Ryan Carlyle seems to keep suggesting in my questions here, that using a 24 V power supply is safer than using a 12 V one.

Early on, I ordered the wrong power supply, obtaining a 24 V one instead of a 12 V; I found that it was incompatible with my RAMPs 1.4 board... unless of course you pull off all the components and replacement with 24 V compatible ones.

Now granted my board needs to be replaced if I am to use such a power supply, but are there any other components that need to be replaced if I'm going to use 24 V power, or am I safe with what I am using?


1 Answer 1


You need all components that are supplied voltage by the RAMPS board to be able to deal with a 24V input. Some of your parts are most likely compatible, as the stepper drivers. Others get the 5V from the Arduino, as the endstops. Some will most likely need replacement, as

  • the Hotend heater cartridge. It will need to be exchanged. You can easily buy those in 12V and 24V versions and a 12V version should not get 24V.
  • the fans. Chances here are about as close to 100% as it gets that they need to be replaced. They are directly connected to the 12V, some are PWM regulated but that doesn't change that they need to be replaced with proper 24V fans.
  • the heated bed. Since it gets direct power from the board you cannot use your old 12V bed. This is unless you had your old bed switched by a solid state relay (SSR) before. Then you'd have to check the SSR's switching signal tolerances.
  • anything else you might have hooked up to your power supply directly (lights for example) should be checked for input tolerance.
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    $\begingroup$ Note that you can use a 12V heater cartridge on a 24V system if you limit the PWM duty cycle in firmware but this is not exactly a good idea (since if your PWM fails, you'll have a thermal runaway that is 4 times as bad as normal). People also sometimes use 12V heated beds with 24V, giving very quick heat up times (but this requires a power supply that can supply a very large amount of power and comes with the same safety drawbacks as the heater cartridge). $\endgroup$ Jul 27, 2016 at 7:43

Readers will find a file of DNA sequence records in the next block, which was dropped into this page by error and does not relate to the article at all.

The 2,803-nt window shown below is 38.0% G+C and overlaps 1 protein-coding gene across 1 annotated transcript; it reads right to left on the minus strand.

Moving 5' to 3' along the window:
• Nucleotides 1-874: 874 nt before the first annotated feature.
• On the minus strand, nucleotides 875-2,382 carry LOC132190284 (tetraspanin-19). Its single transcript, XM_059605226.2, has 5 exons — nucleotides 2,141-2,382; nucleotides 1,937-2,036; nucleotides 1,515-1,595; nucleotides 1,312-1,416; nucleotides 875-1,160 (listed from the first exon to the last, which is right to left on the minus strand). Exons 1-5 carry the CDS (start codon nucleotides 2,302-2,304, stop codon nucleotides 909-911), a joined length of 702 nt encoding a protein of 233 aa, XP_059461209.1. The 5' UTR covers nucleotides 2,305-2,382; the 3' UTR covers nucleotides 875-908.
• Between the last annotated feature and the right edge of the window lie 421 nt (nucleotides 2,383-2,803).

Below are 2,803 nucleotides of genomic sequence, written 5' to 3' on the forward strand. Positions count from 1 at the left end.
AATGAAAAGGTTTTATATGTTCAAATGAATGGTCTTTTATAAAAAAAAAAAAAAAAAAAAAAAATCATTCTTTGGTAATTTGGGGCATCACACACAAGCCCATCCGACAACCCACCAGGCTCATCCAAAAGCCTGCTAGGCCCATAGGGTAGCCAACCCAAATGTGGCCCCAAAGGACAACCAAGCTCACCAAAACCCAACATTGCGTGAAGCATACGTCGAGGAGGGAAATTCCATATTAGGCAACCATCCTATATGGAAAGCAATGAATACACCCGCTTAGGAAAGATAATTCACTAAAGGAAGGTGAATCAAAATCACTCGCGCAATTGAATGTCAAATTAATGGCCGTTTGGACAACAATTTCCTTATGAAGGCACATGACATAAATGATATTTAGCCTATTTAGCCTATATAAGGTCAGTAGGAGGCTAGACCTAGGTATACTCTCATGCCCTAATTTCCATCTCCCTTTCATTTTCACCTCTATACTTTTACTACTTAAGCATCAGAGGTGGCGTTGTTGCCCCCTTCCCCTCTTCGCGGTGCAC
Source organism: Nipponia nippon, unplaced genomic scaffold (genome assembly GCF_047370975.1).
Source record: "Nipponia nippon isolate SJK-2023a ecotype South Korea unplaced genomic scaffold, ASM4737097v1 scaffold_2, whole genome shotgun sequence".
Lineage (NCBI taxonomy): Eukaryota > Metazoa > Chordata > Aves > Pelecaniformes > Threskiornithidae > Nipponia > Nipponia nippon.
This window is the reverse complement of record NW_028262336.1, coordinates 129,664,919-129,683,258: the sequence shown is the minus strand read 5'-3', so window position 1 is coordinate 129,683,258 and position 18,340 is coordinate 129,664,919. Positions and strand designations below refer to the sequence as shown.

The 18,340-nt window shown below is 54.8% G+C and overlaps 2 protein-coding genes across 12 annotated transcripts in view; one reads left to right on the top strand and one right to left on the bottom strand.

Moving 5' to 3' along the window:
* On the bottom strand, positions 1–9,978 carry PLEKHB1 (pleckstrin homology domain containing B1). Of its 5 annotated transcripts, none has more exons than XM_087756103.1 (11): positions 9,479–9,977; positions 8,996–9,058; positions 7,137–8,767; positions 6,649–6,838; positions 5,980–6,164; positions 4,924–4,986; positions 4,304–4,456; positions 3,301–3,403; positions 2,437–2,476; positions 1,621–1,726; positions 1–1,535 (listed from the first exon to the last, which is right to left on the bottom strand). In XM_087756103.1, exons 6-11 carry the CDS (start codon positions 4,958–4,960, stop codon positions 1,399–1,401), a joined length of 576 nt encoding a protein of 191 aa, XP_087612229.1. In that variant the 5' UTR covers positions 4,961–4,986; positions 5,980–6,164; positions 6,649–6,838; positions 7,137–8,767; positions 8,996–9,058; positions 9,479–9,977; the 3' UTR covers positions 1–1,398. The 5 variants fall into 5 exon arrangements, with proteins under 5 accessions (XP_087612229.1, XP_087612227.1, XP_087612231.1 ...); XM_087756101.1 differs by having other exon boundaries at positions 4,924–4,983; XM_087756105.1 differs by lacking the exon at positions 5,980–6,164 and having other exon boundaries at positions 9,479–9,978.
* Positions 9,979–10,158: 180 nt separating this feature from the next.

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    $\begingroup$ Using PWM to run a 12v heater on 24v is EXTREMELY dangerous. A hot block will easily get hot enough to melt aluminum if the heater sticks on and outputs 160w. (And there are lots of ways that can happen.) Then you're dripping molten aluminum onto your flammable plastic print in progress. Then your house probably burns down. Now, heatbeds might be more manageable because you can put a thermal fuse on the heatbed to reliably cut power if it overheats. Then you just have to worry about connectors and wiring melting. (Unfortunately there are no good hot end thermal fuses solutions yet.) $\endgroup$ Jul 28, 2016 at 2:22

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